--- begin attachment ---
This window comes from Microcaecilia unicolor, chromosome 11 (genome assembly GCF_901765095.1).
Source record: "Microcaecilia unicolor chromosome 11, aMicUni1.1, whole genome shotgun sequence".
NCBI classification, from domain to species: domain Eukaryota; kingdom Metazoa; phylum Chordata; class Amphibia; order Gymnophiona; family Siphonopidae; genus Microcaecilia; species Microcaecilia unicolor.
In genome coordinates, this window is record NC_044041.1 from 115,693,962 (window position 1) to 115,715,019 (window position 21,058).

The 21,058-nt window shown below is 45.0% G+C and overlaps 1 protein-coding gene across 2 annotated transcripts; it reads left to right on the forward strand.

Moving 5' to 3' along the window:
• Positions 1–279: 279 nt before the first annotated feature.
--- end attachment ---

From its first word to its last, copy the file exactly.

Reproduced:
This window comes from Microcaecilia unicolor, chromosome 11 (genome assembly GCF_901765095.1).
Source record: "Microcaecilia unicolor chromosome 11, aMicUni1.1, whole genome shotgun sequence".
NCBI classification, from domain to species: domain Eukaryota; kingdom Metazoa; phylum Chordata; class Amphibia; order Gymnophiona; family Siphonopidae; genus Microcaecilia; species Microcaecilia unicolor.
In genome coordinates, this window is record NC_044041.1 from 115,693,962 (window position 1) to 115,715,019 (window position 21,058).

The 21,058-nt window shown below is 45.0% G+C and overlaps 1 protein-coding gene across 2 annotated transcripts; it reads left to right on the forward strand.

Moving 5' to 3' along the window:
• Positions 1–279: 279 nt before the first annotated feature.